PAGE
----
So last night, I got to catch up with my friend, Amanda Rutter.  It’s been a while since we’ve seen each other so we had a lot of catching up to do.  It was also an excellent excuse for All You Can Eat Chinese.  Like I need an excuse!
Amanda was the editor for the Strange Chemistry Imprint and now does freelance editing.  She knows her stuff, and if you’re after a book editor, I’d really recommend her services.
One of the things we talked about was My Year of Hard Work.  I told her about all the things I was doing, both things I’ve announced here and all the unannounced stuff.  We talked productivity and how I’m able to do all the things I’ve done so far this year by working smarter rather than harder.  And this brought us onto a subject of mutual common interest: editing.
You see, I have really good processes for writing.  It’s what’s allowed me to write a ridiculous number of words so far this year without pushing myself.  At the core of that is metrics.  I wrote a little about metrics back in a Fantasy Faction article last year but I’m making a real point of logging all my writing so I can track not only progress but productivity as well.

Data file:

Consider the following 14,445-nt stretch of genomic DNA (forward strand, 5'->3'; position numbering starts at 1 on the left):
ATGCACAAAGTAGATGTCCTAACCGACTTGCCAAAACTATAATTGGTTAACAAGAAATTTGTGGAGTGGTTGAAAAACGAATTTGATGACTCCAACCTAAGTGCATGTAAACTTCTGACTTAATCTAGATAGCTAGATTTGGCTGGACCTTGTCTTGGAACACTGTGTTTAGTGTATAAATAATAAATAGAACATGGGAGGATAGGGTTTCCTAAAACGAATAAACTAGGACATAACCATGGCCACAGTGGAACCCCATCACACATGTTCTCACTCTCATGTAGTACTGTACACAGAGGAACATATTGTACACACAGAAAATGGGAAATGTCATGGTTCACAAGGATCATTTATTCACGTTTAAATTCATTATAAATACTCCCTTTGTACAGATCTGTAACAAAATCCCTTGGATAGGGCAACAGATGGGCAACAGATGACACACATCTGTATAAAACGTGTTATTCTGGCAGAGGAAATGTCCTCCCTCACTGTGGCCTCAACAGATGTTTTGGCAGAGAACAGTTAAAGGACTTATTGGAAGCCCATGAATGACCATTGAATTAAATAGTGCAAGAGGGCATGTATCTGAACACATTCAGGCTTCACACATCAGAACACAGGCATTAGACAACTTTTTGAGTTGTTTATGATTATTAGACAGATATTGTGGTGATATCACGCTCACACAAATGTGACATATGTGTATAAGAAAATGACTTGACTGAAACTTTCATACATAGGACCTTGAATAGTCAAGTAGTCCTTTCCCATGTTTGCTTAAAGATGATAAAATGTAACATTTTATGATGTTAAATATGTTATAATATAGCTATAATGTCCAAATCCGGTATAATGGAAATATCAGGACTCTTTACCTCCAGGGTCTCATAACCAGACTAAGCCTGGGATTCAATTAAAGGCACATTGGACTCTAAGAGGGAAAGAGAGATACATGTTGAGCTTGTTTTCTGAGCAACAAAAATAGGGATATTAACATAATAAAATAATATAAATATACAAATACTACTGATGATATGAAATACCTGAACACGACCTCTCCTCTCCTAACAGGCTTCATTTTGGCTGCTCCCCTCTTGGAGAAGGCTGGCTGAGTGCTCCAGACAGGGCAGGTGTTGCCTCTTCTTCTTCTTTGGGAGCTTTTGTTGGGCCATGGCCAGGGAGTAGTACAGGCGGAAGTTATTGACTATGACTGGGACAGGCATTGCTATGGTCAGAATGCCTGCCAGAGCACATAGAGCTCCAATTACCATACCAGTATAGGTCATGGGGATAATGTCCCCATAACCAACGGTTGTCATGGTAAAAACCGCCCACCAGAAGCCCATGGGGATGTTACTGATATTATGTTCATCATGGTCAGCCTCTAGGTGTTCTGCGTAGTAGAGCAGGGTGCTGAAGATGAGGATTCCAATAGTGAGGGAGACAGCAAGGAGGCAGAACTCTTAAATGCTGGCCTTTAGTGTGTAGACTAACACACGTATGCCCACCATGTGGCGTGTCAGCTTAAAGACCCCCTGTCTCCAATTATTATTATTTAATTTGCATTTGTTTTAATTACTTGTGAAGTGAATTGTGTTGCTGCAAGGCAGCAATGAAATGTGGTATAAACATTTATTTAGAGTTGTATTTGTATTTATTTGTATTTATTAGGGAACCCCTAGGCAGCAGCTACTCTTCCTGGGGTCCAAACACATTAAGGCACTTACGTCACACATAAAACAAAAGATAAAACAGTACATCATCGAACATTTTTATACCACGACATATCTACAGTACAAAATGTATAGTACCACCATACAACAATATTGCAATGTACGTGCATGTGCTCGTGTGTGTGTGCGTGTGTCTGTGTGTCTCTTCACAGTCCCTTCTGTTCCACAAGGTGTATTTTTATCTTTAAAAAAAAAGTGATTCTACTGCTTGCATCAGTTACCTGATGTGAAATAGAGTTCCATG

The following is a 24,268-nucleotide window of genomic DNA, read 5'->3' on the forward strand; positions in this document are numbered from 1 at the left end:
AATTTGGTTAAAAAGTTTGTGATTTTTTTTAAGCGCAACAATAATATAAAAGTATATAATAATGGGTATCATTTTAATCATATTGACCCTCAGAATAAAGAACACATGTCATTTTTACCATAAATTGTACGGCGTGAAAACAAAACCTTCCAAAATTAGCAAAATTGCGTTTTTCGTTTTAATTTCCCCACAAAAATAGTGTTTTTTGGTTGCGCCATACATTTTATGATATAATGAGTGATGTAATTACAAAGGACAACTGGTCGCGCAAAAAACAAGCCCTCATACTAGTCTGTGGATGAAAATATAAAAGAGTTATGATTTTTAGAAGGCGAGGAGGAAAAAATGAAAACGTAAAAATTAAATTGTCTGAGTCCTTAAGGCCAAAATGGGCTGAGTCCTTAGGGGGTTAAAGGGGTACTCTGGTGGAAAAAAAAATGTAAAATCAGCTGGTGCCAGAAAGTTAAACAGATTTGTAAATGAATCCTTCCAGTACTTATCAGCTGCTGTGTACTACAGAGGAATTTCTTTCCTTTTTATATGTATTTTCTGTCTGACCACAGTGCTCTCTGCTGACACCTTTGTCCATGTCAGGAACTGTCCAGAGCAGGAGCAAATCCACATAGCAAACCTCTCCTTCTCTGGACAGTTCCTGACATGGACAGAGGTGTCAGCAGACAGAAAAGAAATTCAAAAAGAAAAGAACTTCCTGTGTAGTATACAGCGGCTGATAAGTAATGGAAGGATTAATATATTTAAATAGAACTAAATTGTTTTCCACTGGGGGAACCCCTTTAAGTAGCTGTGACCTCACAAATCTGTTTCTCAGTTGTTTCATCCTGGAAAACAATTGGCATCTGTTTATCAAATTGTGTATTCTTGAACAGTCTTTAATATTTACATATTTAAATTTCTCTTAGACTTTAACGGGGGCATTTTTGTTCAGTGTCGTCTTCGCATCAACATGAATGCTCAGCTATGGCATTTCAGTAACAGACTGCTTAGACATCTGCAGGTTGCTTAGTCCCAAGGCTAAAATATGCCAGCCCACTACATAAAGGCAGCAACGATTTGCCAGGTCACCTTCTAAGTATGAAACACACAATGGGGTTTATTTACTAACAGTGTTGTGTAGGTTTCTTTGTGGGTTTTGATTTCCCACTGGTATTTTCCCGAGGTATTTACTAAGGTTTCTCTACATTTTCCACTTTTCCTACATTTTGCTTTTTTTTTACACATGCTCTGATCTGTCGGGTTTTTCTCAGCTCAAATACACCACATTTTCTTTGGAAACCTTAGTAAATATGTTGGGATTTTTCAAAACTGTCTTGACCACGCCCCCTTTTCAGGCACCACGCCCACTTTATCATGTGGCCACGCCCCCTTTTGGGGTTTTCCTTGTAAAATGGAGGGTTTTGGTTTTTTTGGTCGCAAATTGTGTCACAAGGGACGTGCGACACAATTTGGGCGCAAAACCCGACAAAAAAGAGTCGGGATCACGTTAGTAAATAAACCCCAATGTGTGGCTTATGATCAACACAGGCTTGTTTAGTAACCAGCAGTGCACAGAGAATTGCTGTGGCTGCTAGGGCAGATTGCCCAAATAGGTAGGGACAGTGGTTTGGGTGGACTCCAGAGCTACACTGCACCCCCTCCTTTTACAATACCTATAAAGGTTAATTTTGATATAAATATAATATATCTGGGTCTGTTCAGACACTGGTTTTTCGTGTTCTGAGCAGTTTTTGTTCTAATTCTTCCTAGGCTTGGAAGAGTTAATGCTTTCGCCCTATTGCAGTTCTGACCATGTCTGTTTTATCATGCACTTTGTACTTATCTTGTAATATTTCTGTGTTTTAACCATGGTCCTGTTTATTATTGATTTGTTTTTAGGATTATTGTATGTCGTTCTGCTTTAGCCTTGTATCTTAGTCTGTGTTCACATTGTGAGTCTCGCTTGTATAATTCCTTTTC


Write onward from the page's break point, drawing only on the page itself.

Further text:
February hasn’t been such a great month for word count.  And by great, that’s by my current standards.   But it’s OK, it’s not a race, and besides, I’ve been doing a lot of editing.  I’m still on course for well over a million words written this year (note: my target is 500,000).
My problem is that I need to capture this editing time.  If I’m to become more proficient at editing, I need to first understand what I’m doing currently.
Speaking to Amanda, I think we worked out some basic metrics.  My plan is to take this away and start using it to get some sample data.  This is actually very exciting and whilst I’m sure it will need plenty of fine tuning along the way, this is the first step in putting together a process for editing.
I’m hoping by the end of the year I’ll have a pretty good process down.  Being only February, it not only gives me plenty of time to try a few things , but means I’ll have a lot of decent data to work with.